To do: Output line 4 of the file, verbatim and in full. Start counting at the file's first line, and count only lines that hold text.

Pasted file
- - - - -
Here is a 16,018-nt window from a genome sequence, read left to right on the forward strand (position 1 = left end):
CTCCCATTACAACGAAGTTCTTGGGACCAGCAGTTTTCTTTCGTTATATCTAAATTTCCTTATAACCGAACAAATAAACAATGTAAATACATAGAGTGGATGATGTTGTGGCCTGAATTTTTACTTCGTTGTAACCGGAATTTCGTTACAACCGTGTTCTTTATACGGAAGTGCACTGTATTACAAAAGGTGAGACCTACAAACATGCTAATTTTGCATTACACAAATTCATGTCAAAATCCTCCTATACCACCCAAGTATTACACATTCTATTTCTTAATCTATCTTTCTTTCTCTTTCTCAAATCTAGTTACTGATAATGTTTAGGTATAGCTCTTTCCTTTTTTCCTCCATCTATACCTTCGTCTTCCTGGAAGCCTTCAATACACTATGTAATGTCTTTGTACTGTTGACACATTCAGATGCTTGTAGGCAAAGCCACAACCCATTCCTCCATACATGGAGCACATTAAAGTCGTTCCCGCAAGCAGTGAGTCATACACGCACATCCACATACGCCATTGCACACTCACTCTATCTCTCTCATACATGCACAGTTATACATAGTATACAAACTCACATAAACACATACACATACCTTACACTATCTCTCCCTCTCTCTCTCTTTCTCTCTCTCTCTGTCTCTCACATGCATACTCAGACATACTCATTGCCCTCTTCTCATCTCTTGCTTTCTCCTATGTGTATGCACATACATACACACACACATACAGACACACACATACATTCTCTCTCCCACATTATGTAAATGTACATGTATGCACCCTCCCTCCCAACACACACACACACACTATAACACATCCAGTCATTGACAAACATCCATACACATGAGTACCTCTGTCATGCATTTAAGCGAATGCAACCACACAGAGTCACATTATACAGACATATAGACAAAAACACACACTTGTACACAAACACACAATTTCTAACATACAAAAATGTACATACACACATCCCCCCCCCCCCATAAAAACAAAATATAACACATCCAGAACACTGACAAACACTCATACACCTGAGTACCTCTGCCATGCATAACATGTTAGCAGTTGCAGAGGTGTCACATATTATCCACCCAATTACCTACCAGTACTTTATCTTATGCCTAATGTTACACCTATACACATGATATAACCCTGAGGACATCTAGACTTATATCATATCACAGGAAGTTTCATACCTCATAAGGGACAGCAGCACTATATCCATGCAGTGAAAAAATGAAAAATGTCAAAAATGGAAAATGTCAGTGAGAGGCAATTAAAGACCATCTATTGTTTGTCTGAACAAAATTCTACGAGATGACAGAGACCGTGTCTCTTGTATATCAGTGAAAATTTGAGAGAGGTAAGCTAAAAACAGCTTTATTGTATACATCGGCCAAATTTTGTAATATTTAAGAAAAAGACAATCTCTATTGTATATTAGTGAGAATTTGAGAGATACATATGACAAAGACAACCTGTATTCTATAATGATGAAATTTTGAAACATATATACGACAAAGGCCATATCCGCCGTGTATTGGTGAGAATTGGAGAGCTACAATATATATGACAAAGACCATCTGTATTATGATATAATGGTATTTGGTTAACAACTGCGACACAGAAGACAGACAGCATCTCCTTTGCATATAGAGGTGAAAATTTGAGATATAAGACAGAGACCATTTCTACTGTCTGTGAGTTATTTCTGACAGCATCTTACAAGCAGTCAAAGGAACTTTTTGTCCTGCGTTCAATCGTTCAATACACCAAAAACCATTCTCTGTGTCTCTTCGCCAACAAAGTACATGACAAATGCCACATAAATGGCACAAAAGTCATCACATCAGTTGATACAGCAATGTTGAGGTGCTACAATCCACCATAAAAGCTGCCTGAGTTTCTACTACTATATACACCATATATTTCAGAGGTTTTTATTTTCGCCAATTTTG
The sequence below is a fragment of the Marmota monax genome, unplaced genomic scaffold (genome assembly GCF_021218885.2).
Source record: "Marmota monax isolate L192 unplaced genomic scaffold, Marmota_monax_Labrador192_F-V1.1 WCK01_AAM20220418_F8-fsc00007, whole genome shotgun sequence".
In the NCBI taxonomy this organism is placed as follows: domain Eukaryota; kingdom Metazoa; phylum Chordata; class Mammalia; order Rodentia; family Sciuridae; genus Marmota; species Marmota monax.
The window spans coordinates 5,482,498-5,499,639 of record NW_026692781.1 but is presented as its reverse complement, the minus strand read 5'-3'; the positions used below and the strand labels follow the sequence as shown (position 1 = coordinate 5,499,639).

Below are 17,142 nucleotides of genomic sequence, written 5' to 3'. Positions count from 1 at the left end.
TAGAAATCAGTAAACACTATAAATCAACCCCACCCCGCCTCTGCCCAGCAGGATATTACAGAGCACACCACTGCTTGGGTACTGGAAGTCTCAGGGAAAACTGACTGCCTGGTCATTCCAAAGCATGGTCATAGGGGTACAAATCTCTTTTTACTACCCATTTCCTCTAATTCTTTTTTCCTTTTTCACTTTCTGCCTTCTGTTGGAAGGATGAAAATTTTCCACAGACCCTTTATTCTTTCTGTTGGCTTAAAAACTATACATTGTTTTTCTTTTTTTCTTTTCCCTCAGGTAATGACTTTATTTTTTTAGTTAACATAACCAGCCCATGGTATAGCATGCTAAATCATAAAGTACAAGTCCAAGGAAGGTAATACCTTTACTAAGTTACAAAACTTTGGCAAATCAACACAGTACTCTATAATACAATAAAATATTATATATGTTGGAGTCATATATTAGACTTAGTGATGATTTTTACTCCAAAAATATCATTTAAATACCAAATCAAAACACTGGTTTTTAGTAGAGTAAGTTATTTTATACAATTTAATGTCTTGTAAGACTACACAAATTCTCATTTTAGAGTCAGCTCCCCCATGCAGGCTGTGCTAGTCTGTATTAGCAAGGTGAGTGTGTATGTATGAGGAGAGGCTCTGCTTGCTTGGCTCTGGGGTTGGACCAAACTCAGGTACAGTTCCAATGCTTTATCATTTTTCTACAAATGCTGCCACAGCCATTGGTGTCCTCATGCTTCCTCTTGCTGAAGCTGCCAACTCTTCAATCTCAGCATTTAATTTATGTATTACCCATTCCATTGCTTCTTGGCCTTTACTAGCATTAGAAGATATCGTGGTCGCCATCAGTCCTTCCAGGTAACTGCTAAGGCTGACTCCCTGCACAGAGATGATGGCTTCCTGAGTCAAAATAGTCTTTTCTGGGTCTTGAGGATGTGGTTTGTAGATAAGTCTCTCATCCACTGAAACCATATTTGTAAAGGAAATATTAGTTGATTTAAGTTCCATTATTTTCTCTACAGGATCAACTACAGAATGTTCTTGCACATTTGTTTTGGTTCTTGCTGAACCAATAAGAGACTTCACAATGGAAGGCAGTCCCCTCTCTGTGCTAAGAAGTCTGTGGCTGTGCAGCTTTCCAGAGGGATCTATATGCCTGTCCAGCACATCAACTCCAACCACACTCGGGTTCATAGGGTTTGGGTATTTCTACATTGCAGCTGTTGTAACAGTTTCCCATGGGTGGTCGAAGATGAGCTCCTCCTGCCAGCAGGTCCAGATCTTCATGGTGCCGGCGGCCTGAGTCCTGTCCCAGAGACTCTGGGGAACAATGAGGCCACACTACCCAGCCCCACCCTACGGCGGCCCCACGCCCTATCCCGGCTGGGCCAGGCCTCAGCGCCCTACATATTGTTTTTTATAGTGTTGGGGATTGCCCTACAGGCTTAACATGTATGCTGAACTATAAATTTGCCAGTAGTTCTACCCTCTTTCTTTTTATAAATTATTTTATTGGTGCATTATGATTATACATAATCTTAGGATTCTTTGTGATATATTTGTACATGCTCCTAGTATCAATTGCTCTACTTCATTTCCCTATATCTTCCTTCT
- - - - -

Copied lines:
Source record: "Marmota monax isolate L192 unplaced genomic scaffold, Marmota_monax_Labrador192_F-V1.1 WCK01_AAM20220418_F8-fsc00007, whole genome shotgun sequence".